Android apps music education 2012

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You’ve got dreams of being a music legend. You’ve rocked out to Guitar Hero, sung your heart out at the karaoke bar, and strutted your stuff in the shower. But, if you really want to perfect your singing skills, you’ll need to get serious. You have the option to enroll in music school, hire a music instructor or, if you’d rather walk the road by yourself, at least take your Android device with you. And, at least make sure that your Android device has an app that’ll help you polish your music skills.There’s no limit to what people can find on the Google Play Store and if you’re aspiring to learn the medium of your passion, you’ll need something lightweight to carry around. Open your ears, flex those fingers, and get ready for our selection of some of the best Android apps for learning music.

Music Tutor Sight Read

Before you can embark on your journey to become the world’s next best musician, you’ll need to learn the basics. That may seem boring but Music Tutor Sight Read is here to make sure that you won’t have a dull moment learning how to read and write music. It’s a quiz game designed for music students for learning to read and write music.Because it packs some games, Music Tutor Sight Read makes sure that you’re on your toes. Learn to read and write music staves and when the game asks for it, answer a key signature by choosing a key in the keyboard.
Some of the game modes include timed tests, a study option for you to answer questions without a time limit and learn, in which the user touches the answer panel and Music Tutor Sight Read shows the question corresponding to the given answer. Music Tutor Sight Read is a must-have for folks who want to build on their music foundations. Unfortunately, Music Tutor Sight Read doesn’t allow you to review your mistakes, so you’ll have to try to avoid giving the same erroneous answer.


Chord! Guitar Chord Finder

It’ll take more than just strumming and hoping you sound at least half good. If you’ve got a guitar, you should learn how to play it. Though Chord! Guitar Chord Finder is primarily a guitar or fretted instrument chord finder, it generates chord diagrams in any tuning and with any number of strings. Hear how each diagram sounds by sweeping your fingers across the strings.All diagrams are displayed in color so it’s easier for you to figure it out. With over 400 entries in its database, Chord! Guitar Chord Finder allows you to plot on a neck in any tuning or reverse search. You can find the scales corresponding to the notes you enter on a neck and explore the variations that the app gives you.If you’re left handed, don’t worry because Chord! Guitar Chord Finder also supports left-handed instruments/people. Once you’ve got your chord progressions figured out, you can save them in PDF format and share them via e-mail. Chord! Guitar Chord Finder is available on the Google Play Store for a fee, but it’s definitely worth it if you’re a serious aspiring musician.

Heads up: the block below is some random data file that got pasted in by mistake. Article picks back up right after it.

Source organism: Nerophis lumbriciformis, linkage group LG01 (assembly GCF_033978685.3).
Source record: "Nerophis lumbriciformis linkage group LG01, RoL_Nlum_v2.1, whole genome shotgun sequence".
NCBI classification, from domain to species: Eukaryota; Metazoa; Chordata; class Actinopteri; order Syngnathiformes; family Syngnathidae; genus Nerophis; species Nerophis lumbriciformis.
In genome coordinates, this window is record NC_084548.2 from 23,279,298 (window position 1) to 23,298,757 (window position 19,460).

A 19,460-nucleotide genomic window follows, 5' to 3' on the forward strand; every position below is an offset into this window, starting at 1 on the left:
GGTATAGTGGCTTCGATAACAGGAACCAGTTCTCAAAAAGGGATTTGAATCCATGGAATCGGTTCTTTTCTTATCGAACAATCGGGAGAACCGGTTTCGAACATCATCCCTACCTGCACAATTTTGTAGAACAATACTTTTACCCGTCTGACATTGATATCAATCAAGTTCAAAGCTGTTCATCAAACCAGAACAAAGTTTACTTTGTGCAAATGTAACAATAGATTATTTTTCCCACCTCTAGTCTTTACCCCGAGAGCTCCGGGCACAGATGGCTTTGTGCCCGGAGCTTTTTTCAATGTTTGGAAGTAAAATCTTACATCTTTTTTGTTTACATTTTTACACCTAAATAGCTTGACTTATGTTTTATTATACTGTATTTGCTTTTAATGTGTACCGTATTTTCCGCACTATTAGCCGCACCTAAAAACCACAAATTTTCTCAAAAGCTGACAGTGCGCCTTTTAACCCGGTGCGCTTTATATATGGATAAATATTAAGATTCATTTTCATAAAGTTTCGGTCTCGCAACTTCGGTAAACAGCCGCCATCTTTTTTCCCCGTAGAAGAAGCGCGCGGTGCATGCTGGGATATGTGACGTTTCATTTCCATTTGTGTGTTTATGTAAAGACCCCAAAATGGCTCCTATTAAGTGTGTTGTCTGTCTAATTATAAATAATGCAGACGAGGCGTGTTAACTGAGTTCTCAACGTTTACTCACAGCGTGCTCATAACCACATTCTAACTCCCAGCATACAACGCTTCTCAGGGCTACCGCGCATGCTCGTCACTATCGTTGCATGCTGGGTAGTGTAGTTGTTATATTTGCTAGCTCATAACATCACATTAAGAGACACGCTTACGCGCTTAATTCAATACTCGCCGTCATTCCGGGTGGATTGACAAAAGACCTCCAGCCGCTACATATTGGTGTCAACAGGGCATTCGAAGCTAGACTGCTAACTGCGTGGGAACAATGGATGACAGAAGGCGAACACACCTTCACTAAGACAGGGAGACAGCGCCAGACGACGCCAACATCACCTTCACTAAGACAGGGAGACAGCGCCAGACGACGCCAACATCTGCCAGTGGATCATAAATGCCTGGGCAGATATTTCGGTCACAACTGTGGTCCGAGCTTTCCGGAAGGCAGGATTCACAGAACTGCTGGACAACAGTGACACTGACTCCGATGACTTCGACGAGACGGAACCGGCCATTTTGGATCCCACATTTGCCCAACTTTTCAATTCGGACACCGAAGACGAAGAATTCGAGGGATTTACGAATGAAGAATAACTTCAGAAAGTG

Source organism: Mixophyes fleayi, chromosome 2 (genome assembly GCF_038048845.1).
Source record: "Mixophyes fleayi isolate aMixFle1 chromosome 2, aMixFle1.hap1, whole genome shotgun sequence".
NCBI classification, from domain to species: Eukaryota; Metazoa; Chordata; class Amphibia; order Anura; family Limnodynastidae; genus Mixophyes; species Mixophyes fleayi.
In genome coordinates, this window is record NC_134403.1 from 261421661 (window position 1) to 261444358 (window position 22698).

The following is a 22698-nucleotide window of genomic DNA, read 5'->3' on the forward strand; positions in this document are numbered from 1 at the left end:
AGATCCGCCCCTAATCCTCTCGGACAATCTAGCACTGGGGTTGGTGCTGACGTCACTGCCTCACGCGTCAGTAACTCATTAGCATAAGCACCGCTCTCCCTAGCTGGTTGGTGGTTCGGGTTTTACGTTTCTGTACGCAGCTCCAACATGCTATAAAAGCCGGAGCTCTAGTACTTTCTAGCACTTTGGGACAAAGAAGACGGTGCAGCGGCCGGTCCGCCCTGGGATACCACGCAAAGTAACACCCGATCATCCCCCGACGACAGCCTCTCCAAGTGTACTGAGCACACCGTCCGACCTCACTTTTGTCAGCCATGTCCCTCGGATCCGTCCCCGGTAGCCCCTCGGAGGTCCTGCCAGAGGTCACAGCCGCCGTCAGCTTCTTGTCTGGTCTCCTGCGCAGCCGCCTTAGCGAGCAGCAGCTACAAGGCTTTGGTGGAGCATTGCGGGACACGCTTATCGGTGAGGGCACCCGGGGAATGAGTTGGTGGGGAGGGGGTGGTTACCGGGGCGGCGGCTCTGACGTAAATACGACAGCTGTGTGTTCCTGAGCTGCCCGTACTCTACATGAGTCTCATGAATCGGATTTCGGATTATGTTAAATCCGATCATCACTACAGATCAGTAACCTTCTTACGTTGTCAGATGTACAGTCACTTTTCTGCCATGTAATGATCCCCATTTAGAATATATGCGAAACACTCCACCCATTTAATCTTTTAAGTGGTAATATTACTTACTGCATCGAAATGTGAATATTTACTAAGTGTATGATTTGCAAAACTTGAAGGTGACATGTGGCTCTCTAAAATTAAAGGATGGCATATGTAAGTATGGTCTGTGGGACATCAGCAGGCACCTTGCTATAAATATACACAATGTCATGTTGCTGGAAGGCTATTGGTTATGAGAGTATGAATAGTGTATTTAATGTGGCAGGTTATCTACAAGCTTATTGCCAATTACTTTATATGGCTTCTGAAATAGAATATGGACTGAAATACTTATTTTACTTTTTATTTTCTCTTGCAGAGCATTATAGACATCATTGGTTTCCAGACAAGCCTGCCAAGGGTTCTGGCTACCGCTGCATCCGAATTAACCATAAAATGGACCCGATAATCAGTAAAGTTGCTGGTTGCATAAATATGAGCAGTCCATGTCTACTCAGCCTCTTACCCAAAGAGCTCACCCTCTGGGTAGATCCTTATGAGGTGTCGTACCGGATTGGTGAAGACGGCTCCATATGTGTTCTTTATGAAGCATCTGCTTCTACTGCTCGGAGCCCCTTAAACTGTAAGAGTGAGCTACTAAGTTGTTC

My Piano Assistant

Round out your repertoire with some piano. It’s timeless and it’ll get you in the mood for some soulful music. With My Piano Assistant on your Android device, you’ll have a reference to piano chords and scales. Request a chord or scale, My Piano Assistant gives its formula and notes according to a selected root. It also shows positions of notes on the piano keyboard and allows you to listen to the selected chord or scale.If you want to keep one of the tutorials easily accessible, tap on the star so you can access it later. For seasoned piano players, My Piano Assistant is also helpful to keep your skills sharp and to help you in composition. My Piano Assistant supports different screen sizes and can cater to the way you’d like to have your Android device by supporting both portrait and landscape modes. If you’re excited to get learning the piano, My Piano Assistant is available for your Android device for free at the Google Play Store.

I personally have not tested all of these and it certainly is not acomprehensive list given the enormous number of apps available. I generally try to pick apps that have received good reviews and feedback from users as indicated on the iTunes Store or on AppBrain or I have personally used or seen demonstrated. Android apps are my weak point as I don’t use an Android device. Hopefully over time with feedback from music educators the list will represent the best of what is available for classroom and studio use for education. (updated Feb 29, 2012)

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